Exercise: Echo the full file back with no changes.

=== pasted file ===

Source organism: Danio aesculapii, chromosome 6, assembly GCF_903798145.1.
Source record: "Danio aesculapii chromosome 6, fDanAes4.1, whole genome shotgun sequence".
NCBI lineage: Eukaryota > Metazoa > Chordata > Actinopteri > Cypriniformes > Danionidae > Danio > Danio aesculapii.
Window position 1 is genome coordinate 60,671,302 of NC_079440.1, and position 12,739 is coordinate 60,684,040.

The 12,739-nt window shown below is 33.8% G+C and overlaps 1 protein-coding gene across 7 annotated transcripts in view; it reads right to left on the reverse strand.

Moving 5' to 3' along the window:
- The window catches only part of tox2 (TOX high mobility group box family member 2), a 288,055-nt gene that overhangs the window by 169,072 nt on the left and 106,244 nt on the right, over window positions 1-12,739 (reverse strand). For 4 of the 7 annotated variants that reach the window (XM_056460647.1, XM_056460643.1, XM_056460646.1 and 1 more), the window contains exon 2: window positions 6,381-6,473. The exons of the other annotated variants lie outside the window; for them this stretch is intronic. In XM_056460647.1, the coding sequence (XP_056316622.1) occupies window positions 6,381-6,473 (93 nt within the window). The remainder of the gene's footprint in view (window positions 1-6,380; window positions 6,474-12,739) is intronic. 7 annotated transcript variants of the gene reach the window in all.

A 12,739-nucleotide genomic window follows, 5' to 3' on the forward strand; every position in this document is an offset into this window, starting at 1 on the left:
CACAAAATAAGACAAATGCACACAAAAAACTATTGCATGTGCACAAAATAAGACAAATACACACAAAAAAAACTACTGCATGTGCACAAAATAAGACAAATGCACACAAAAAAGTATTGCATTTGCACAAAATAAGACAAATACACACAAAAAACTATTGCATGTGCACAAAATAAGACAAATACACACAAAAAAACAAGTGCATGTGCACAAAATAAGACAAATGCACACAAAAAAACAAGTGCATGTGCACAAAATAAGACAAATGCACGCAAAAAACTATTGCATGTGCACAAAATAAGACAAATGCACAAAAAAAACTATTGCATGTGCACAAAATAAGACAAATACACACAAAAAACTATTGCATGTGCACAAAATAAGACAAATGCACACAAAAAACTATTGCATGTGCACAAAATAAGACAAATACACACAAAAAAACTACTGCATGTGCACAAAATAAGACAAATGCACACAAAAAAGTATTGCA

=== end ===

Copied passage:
Source organism: Danio aesculapii, chromosome 6, assembly GCF_903798145.1.
Source record: "Danio aesculapii chromosome 6, fDanAes4.1, whole genome shotgun sequence".
NCBI lineage: Eukaryota > Metazoa > Chordata > Actinopteri > Cypriniformes > Danionidae > Danio > Danio aesculapii.
Window position 1 is genome coordinate 60,671,302 of NC_079440.1, and position 12,739 is coordinate 60,684,040.

The 12,739-nt window shown below is 33.8% G+C and overlaps 1 protein-coding gene across 7 annotated transcripts in view; it reads right to left on the reverse strand.

Moving 5' to 3' along the window:
- The window catches only part of tox2 (TOX high mobility group box family member 2), a 288,055-nt gene that overhangs the window by 169,072 nt on the left and 106,244 nt on the right, over window positions 1-12,739 (reverse strand). For 4 of the 7 annotated variants that reach the window (XM_056460647.1, XM_056460643.1, XM_056460646.1 and 1 more), the window contains exon 2: window positions 6,381-6,473. The exons of the other annotated variants lie outside the window; for them this stretch is intronic. In XM_056460647.1, the coding sequence (XP_056316622.1) occupies window positions 6,381-6,473 (93 nt within the window). The remainder of the gene's footprint in view (window positions 1-6,380; window positions 6,474-12,739) is intronic. 7 annotated transcript variants of the gene reach the window in all.

A 12,739-nucleotide genomic window follows, 5' to 3' on the forward strand; every position in this document is an offset into this window, starting at 1 on the left:
CACAAAATAAGACAAATGCACACAAAAAACTATTGCATGTGCACAAAATAAGACAAATACACACAAAAAAAACTACTGCATGTGCACAAAATAAGACAAATGCACACAAAAAAGTATTGCATTTGCACAAAATAAGACAAATACACACAAAAAACTATTGCATGTGCACAAAATAAGACAAATACACACAAAAAAACAAGTGCATGTGCACAAAATAAGACAAATGCACACAAAAAAACAAGTGCATGTGCACAAAATAAGACAAATGCACGCAAAAAACTATTGCATGTGCACAAAATAAGACAAATGCACAAAAAAAACTATTGCATGTGCACAAAATAAGACAAATACACACAAAAAACTATTGCATGTGCACAAAATAAGACAAATGCACACAAAAAACTATTGCATGTGCACAAAATAAGACAAATACACACAAAAAAACTACTGCATGTGCACAAAATAAGACAAATGCACACAAAAAAGTATTGCA